George Wallner, founder and chief strategist for Hypercom, also discussed the need for biometrics to combat fraud and identity theft. He described how a “zero knowledge” system could be implemented at the retail point-of-sale that would provide an approach to identity verification that is more acceptable to consumers. Comparing different options for applying fingerprint biometrics to payment cards, Wallner pointed to an important advantage of putting the biometric template on a smart card. “I believe storing biometrics on cards will be more acceptable to the public,” he said.


Two speakers from the healthcare industry described emerging needs that can be addressed by smart card technology. Dr. Archie Mays, founder of MedHealth, estimated that $40 to $70 billion of the $1.4 trillion health care cost for Americans is due to fraud. As the privacy and security laws surrounding the Health Insurance Portability and Accountability Act of 1996 (HIPAA) go into effect on April 15th, 2003, Dr. John Butterworth, president of Security Sciences, Inc., predicts that medical industry companies will start asking for smart cards. “I think smart cards will become the chosen option,” he said.


Mary Dixon, director of the Department of Defense Access Card Office, presented an update on the CAC program. The DoD has now issued 1.8 million smart cards, and is issuing 9,000 to 12,000 per day from 1,300 issuance workstations in more than 15 countries. More than 150,000 workstations have now been equipped with readers and the software necessary to do logical access and log-on. Other applications are food service, manifesting and PKI-based electronic document signature and encryption.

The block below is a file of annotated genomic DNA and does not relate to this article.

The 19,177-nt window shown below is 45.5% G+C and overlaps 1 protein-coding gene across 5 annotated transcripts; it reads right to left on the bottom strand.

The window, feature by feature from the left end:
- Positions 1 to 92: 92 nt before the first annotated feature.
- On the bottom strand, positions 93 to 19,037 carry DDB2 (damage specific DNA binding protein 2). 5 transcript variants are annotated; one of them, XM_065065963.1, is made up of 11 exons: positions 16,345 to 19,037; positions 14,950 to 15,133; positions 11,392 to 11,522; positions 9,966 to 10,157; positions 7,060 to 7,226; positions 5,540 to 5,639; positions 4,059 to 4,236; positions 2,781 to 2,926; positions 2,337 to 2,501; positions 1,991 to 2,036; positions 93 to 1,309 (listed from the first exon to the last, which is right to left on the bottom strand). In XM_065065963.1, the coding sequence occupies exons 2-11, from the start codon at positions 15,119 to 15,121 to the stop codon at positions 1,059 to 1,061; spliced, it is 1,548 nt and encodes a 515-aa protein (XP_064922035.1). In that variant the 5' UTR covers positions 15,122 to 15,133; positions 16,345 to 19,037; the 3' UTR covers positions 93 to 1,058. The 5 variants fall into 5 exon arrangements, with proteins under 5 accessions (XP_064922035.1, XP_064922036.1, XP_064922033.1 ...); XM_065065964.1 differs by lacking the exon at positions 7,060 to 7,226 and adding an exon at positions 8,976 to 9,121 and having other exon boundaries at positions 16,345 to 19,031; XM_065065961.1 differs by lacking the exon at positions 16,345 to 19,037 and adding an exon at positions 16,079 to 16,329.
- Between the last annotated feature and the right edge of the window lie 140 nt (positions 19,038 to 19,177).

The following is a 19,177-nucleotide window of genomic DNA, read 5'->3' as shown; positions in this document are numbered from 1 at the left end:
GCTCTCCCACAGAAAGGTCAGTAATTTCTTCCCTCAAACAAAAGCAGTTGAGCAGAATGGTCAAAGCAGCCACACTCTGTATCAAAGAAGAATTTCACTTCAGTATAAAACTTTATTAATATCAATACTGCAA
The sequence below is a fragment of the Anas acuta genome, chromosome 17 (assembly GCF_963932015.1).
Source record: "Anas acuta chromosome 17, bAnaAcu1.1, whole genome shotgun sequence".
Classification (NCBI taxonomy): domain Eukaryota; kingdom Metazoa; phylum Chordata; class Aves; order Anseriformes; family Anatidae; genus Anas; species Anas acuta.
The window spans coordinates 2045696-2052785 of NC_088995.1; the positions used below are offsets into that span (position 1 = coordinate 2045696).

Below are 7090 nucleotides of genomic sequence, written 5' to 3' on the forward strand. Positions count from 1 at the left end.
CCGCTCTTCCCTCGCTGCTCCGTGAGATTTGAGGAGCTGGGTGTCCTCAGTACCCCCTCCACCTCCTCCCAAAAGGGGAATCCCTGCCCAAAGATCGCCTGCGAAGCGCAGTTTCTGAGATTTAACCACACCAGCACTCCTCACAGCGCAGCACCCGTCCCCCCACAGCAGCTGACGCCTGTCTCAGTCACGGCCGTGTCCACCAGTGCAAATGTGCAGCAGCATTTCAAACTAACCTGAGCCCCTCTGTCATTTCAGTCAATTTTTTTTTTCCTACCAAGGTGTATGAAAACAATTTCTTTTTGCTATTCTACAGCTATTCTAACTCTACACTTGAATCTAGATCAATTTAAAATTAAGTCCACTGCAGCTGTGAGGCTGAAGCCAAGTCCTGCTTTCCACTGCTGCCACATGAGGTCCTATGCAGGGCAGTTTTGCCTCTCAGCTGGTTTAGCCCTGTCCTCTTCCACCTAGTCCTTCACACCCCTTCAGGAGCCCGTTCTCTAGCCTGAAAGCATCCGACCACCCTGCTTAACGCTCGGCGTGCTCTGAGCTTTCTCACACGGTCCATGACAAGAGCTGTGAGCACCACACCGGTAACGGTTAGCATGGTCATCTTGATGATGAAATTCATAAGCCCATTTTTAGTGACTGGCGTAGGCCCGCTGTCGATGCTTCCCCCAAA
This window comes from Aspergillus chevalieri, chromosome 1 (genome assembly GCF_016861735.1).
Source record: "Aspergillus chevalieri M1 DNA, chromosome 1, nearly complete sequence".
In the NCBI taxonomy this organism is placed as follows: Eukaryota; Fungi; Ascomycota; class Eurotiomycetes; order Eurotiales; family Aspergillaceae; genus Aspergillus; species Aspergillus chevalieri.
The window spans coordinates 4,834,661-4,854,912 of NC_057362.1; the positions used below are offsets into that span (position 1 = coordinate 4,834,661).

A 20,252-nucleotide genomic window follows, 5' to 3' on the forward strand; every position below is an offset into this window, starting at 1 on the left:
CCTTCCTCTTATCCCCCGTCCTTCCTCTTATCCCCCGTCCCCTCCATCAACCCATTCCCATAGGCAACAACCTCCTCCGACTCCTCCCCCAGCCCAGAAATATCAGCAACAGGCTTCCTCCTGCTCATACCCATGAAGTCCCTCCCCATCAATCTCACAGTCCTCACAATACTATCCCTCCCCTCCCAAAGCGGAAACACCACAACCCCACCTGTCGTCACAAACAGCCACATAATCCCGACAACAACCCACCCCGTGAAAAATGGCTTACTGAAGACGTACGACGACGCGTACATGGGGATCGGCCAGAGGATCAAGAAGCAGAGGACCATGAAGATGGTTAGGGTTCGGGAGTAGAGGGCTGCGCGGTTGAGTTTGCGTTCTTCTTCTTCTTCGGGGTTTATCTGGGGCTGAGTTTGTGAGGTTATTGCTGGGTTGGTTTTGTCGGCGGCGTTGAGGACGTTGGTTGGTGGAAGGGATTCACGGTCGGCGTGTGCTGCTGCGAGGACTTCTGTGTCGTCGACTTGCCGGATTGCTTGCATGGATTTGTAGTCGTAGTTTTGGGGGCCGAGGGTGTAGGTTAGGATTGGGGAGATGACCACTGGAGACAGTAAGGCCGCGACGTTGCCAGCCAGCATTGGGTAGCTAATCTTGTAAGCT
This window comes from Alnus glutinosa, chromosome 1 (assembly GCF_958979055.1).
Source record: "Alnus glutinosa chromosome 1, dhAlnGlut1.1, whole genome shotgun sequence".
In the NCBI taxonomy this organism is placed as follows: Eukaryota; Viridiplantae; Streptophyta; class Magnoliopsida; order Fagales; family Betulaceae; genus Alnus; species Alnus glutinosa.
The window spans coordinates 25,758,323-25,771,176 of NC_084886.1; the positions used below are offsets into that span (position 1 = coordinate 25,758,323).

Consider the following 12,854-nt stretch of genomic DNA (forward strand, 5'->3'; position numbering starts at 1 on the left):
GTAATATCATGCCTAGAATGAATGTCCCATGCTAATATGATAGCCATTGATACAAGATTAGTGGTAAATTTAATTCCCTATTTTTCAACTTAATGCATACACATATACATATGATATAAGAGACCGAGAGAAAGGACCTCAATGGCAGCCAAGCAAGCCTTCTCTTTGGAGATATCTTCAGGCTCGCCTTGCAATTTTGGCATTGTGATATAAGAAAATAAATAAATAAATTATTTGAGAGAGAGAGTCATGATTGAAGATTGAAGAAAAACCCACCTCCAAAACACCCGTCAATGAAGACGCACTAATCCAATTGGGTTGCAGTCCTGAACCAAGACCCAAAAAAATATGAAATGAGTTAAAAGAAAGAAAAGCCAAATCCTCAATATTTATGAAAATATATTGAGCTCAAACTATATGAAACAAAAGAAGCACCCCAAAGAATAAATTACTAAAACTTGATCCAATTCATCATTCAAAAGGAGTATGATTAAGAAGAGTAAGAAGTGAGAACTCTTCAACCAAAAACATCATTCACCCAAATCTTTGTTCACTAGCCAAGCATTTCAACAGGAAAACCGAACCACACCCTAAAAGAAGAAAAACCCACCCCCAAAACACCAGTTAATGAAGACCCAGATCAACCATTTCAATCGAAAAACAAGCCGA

Further demonstrating the momentum that smart card technology has developed in the United States government, Bill Holcombe of the GSA’s Office of Governmentwide Policy presented a list of more than 20 government smart card projects in various stages of implementation. He identified as the main driver a new urgency for better credentialing solutions as part of the post 9/11 need for greater security.

About the Smart Card Alliance

The Smart Card Alliance is a not-for-profit, multi-industry association working to accelerate the acceptance of smart card technology. Through specific projects such as education programs, market research, advocacy, industry relations and open forums, the Alliance keeps its members connected to industry leaders and innovative thought. The Alliance is the single industry voice for smart cards, leading industry discussion on the impact and value of smart cards in the U.S. For more information please visit